Income protection insurance will pay out if you are unable to go to work. You could receive a tax-free percentage of your normal salary.
You might not be able to work because you are ill for a long period of time. Or you may have had an accident and need time to recover.
You would receive statutory sick pay for up to 28 weeks from your employer. But that might not be enough time or provide enough cash to live on.
While some employers do have extended sick pay schemes, not everyone has this benefit. If you are self employed, you do not have this safety net to rely on either.
Some insurance policies will also pay out if you lose your job and have a period of unemployment.
Short-term income protection
Short-term income protection will pay out on a successful claim for a fixed period of time. The monthly payments, worked out as a percentage of your normal salary, will be tax-free.
If you're too sick to work, the payments would continue for up to 12 months in most cases. It is possible to pay more to arrange a longer period with some insurers.
This type of protection can also cover you if you lose your job. You’ll have to make sure that your policy covers this, and you may have to pay extra to get this level of cover.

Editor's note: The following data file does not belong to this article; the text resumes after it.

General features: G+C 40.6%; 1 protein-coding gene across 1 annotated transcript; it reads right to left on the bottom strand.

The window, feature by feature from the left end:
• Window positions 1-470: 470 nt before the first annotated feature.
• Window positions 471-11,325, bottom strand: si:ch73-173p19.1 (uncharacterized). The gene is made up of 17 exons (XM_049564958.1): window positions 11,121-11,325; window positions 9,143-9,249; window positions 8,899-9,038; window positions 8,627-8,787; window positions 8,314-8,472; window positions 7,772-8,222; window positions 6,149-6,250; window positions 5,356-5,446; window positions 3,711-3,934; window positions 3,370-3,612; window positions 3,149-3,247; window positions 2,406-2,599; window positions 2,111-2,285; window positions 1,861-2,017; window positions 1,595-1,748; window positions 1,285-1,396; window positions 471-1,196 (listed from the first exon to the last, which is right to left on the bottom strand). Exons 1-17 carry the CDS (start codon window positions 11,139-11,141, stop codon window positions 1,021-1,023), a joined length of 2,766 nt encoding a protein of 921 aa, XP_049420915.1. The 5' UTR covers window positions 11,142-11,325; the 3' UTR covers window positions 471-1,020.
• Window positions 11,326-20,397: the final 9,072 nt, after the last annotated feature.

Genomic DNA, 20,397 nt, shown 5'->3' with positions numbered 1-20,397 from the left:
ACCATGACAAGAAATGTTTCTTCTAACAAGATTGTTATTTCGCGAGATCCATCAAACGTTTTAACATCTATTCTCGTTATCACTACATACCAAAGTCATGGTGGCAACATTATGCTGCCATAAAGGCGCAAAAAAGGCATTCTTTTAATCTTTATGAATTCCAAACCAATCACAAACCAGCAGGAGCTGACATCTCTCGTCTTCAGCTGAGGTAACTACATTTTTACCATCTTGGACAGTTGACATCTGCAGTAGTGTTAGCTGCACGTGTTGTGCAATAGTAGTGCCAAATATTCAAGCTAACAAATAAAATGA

Note that insurers will not pay out if you take a voluntary redundancy package. They also won't pay if you knew that you were going to be made redundant when you took out the policy.
Long-term income protection
Long-term income protection can last much longer than short-term protection. It will continue to pay out until you’re ready to return to work, until you reach an agreed age, or until you die.
If you have agreed an age that payments will stop, they will still stop if you die before you reach that age.
If you remain unable to work because of your illness or injuries, it will continue to pay out.
Payment protection insurance
A variation on this type of insurance is payment protection insurance. You may well know it by its initials: PPI.
This type of protection covers payments on a specific debt or regular payment. These payments could be your monthly rent, mortgage, a personal loan or on a credit card.
It has become infamous due to the large mis-selling scandal of the early 2000s. It was often ‘bundled’ with other financial products, without thought to the customer’s needs.
Some customers might never have been eligible to claim on the PPI. Some weren’t made aware that they were buying PPI at all. The poor sales practices of the lenders involved continues to shake people's trust.
Despite all this, PPI can be a useful product. If you became unable to work, it could pay your mortgage and other loan payments for a set period of time.
It wouldn't be unreasonable to feel a little unsure about PPI, given its reputation. If you don’t know if it’s suitable for you, talk to an independent financial advisor. They’ll be able to offer advice on insurance and talk you through other options.
Critical illness cover
As an alternative or addition to income protection insurance, you should consider critical illness cover. This type of insurance will pay out a tax-free lump sum if you became seriously ill.
There are restrictions to what illnesses it will pay out for however. See our guide to critical illness cover for more on this type of insurance.